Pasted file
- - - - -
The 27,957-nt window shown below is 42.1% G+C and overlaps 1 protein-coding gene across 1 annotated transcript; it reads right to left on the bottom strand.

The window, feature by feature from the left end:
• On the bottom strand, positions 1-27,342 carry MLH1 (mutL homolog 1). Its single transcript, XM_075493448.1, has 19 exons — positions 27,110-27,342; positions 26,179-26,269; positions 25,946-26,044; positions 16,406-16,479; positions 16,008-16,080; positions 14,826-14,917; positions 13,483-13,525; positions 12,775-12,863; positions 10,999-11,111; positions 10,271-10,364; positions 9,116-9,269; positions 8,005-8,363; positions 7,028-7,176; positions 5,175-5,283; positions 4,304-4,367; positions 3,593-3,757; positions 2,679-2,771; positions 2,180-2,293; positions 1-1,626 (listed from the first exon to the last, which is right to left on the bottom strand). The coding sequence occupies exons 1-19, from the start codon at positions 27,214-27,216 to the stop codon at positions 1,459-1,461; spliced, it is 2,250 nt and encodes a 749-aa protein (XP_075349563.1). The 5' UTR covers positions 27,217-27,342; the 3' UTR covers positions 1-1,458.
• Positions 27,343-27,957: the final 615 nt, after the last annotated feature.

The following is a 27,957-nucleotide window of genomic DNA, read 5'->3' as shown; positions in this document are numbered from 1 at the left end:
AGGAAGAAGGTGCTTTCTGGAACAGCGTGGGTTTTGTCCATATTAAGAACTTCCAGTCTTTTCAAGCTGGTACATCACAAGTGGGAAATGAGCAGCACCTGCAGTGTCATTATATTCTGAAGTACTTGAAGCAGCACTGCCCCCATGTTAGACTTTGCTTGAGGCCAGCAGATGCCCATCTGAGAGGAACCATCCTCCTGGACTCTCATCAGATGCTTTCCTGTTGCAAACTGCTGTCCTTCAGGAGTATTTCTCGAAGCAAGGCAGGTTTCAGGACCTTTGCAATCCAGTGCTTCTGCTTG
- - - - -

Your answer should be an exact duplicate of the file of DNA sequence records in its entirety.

The 27,957-nt window shown below is 42.1% G+C and overlaps 1 protein-coding gene across 1 annotated transcript; it reads right to left on the bottom strand.

The window, feature by feature from the left end:
• On the bottom strand, positions 1-27,342 carry MLH1 (mutL homolog 1). Its single transcript, XM_075493448.1, has 19 exons — positions 27,110-27,342; positions 26,179-26,269; positions 25,946-26,044; positions 16,406-16,479; positions 16,008-16,080; positions 14,826-14,917; positions 13,483-13,525; positions 12,775-12,863; positions 10,999-11,111; positions 10,271-10,364; positions 9,116-9,269; positions 8,005-8,363; positions 7,028-7,176; positions 5,175-5,283; positions 4,304-4,367; positions 3,593-3,757; positions 2,679-2,771; positions 2,180-2,293; positions 1-1,626 (listed from the first exon to the last, which is right to left on the bottom strand). The coding sequence occupies exons 1-19, from the start codon at positions 27,214-27,216 to the stop codon at positions 1,459-1,461; spliced, it is 2,250 nt and encodes a 749-aa protein (XP_075349563.1). The 5' UTR covers positions 27,217-27,342; the 3' UTR covers positions 1-1,458.
• Positions 27,343-27,957: the final 615 nt, after the last annotated feature.

The following is a 27,957-nucleotide window of genomic DNA, read 5'->3' as shown; positions in this document are numbered from 1 at the left end:
AGGAAGAAGGTGCTTTCTGGAACAGCGTGGGTTTTGTCCATATTAAGAACTTCCAGTCTTTTCAAGCTGGTACATCACAAGTGGGAAATGAGCAGCACCTGCAGTGTCATTATATTCTGAAGTACTTGAAGCAGCACTGCCCCCATGTTAGACTTTGCTTGAGGCCAGCAGATGCCCATCTGAGAGGAACCATCCTCCTGGACTCTCATCAGATGCTTTCCTGTTGCAAACTGCTGTCCTTCAGGAGTATTTCTCGAAGCAAGGCAGGTTTCAGGACCTTTGCAATCCAGTGCTTCTGCTTG